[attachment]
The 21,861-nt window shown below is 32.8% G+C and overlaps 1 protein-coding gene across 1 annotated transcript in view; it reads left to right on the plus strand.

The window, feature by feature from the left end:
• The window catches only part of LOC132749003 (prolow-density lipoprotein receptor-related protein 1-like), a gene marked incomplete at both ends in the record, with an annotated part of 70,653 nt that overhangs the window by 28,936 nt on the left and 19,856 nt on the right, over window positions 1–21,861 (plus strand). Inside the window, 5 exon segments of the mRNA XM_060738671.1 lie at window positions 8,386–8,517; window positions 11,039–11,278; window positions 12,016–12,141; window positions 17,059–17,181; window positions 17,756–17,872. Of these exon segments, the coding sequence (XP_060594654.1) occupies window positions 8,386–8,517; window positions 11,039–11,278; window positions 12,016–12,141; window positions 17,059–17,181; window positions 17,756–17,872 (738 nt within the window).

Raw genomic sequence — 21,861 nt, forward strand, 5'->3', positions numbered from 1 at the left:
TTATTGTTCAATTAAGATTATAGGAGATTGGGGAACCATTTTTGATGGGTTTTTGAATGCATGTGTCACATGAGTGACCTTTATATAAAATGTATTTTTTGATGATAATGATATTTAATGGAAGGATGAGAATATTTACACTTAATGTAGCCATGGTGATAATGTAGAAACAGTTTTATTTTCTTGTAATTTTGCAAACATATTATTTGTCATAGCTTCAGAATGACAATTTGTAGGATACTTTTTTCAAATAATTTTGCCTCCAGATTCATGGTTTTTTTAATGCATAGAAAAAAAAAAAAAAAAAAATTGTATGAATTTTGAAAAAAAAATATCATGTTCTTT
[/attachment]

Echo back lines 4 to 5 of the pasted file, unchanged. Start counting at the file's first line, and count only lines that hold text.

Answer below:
Raw genomic sequence — 21,861 nt, forward strand, 5'->3', positions numbered from 1 at the left:
TTATTGTTCAATTAAGATTATAGGAGATTGGGGAACCATTTTTGATGGGTTTTTGAATGCATGTGTCACATGAGTGACCTTTATATAAAATGTATTTTTTGATGATAATGATATTTAATGGAAGGATGAGAATATTTACACTTAATGTAGCCATGGTGATAATGTAGAAACAGTTTTATTTTCTTGTAATTTTGCAAACATATTATTTGTCATAGCTTCAGAATGACAATTTGTAGGATACTTTTTTCAAATAATTTTGCCTCCAGATTCATGGTTTTTTTAATGCATAGAAAAAAAAAAAAAAAAAAATTGTATGAATTTTGAAAAAAAAATATCATGTTCTTT